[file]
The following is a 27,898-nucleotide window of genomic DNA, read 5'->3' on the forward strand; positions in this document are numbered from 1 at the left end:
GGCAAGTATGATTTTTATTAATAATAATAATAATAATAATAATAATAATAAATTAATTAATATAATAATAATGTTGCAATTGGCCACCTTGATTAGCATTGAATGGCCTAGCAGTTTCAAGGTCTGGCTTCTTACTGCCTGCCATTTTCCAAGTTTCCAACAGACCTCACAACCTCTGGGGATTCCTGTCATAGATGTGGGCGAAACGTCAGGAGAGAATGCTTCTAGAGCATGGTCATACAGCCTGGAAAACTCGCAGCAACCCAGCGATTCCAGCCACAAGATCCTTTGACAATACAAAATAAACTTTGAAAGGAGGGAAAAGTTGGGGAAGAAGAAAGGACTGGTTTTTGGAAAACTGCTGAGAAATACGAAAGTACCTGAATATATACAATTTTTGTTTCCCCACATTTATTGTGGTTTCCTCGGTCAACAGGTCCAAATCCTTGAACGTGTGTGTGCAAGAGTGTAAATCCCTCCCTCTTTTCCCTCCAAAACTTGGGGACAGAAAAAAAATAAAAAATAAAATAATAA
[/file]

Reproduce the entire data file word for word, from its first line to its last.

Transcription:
The following is a 27,898-nucleotide window of genomic DNA, read 5'->3' on the forward strand; positions in this document are numbered from 1 at the left end:
GGCAAGTATGATTTTTATTAATAATAATAATAATAATAATAATAATAATAAATTAATTAATATAATAATAATGTTGCAATTGGCCACCTTGATTAGCATTGAATGGCCTAGCAGTTTCAAGGTCTGGCTTCTTACTGCCTGCCATTTTCCAAGTTTCCAACAGACCTCACAACCTCTGGGGATTCCTGTCATAGATGTGGGCGAAACGTCAGGAGAGAATGCTTCTAGAGCATGGTCATACAGCCTGGAAAACTCGCAGCAACCCAGCGATTCCAGCCACAAGATCCTTTGACAATACAAAATAAACTTTGAAAGGAGGGAAAAGTTGGGGAAGAAGAAAGGACTGGTTTTTGGAAAACTGCTGAGAAATACGAAAGTACCTGAATATATACAATTTTTGTTTCCCCACATTTATTGTGGTTTCCTCGGTCAACAGGTCCAAATCCTTGAACGTGTGTGTGCAAGAGTGTAAATCCCTCCCTCTTTTCCCTCCAAAACTTGGGGACAGAAAAAAAATAAAAAATAAAATAATAA